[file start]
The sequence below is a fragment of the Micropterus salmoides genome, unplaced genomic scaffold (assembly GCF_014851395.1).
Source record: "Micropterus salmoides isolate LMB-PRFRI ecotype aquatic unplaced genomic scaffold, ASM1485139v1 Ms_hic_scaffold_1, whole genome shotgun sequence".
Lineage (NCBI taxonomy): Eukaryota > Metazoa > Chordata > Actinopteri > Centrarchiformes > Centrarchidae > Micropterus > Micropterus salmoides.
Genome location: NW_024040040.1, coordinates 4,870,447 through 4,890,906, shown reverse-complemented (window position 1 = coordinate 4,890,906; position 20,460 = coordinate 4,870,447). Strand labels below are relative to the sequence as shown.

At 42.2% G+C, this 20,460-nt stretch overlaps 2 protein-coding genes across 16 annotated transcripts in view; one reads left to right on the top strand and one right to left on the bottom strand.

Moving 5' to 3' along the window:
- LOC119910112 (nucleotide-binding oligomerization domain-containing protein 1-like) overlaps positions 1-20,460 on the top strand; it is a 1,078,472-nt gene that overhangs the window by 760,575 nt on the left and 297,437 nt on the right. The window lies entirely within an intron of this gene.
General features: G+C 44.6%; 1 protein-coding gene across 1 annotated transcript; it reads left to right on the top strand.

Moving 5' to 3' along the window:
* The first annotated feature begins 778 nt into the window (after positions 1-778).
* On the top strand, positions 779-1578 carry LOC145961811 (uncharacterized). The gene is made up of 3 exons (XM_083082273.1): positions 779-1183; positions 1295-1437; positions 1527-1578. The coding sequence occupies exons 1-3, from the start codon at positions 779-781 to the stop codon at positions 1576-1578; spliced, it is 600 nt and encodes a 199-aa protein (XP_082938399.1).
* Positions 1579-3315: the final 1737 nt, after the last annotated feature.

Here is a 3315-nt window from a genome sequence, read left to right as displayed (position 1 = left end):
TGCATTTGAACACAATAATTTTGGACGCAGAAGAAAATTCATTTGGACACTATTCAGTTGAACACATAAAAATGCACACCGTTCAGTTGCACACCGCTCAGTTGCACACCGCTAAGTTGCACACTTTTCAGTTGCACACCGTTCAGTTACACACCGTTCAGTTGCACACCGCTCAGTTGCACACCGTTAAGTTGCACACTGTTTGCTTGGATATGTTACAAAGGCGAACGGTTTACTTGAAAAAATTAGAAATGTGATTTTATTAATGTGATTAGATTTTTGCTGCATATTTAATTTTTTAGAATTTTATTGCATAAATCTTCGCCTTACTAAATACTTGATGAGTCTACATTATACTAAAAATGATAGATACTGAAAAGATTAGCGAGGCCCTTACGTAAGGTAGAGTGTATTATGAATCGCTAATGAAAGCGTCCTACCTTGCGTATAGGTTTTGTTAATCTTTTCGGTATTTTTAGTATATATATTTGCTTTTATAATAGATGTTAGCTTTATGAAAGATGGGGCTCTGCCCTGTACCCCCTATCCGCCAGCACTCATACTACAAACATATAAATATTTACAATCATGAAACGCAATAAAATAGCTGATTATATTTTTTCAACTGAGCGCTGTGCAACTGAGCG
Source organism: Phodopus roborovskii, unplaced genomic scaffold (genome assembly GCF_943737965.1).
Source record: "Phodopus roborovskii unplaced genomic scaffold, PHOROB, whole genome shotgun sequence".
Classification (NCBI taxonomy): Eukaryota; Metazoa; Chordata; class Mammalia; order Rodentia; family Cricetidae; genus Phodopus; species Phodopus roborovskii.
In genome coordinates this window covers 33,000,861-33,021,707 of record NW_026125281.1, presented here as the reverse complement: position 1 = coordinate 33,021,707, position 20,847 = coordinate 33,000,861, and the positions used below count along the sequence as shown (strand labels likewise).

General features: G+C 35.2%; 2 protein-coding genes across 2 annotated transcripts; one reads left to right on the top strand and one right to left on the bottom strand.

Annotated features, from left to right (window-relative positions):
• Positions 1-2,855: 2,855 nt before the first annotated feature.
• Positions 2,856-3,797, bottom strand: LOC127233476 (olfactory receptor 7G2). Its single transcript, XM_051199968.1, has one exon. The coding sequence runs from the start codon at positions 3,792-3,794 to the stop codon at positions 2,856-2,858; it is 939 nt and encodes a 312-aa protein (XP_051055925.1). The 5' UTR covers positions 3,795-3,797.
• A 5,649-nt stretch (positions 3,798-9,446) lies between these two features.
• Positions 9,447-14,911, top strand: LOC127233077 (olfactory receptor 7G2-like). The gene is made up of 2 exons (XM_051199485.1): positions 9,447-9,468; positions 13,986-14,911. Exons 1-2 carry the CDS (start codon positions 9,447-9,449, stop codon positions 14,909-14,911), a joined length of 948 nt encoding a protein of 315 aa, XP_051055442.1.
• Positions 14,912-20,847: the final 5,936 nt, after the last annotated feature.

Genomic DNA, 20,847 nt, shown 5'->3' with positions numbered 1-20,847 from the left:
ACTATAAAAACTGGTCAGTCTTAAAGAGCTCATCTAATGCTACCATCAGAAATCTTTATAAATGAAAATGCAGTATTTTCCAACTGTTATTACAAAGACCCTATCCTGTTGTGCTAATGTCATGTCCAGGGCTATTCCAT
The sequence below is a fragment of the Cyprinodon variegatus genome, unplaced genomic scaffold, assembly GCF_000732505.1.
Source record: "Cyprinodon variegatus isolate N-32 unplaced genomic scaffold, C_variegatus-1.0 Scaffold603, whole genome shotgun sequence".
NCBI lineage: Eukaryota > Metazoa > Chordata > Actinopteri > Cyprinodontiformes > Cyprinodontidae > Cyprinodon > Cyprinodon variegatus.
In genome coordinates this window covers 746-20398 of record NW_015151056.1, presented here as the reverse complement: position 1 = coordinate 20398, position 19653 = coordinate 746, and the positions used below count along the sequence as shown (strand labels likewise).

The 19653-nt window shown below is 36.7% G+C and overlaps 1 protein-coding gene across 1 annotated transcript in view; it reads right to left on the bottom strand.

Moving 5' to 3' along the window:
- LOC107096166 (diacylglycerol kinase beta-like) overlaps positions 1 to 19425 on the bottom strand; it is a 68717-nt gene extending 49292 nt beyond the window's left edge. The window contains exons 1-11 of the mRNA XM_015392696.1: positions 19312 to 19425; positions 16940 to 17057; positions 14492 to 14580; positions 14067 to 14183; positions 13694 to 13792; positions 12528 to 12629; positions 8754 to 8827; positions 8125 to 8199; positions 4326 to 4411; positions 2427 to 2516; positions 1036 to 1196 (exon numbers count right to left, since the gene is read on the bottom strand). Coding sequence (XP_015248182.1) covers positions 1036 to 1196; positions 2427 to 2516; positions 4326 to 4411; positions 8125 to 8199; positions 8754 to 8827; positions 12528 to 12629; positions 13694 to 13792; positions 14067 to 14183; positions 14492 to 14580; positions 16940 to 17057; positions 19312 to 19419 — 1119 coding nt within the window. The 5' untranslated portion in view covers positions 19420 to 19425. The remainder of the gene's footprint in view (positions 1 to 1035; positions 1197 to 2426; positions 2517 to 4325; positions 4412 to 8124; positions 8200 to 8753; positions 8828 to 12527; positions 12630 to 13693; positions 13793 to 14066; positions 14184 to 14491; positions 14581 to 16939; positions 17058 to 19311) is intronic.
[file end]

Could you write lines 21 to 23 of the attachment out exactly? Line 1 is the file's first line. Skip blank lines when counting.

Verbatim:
• Positions 1-2,855: 2,855 nt before the first annotated feature.
• Positions 2,856-3,797, bottom strand: LOC127233476 (olfactory receptor 7G2). Its single transcript, XM_051199968.1, has one exon. The coding sequence runs from the start codon at positions 3,792-3,794 to the stop codon at positions 2,856-2,858; it is 939 nt and encodes a 312-aa protein (XP_051055925.1). The 5' UTR covers positions 3,795-3,797.
• A 5,649-nt stretch (positions 3,798-9,446) lies between these two features.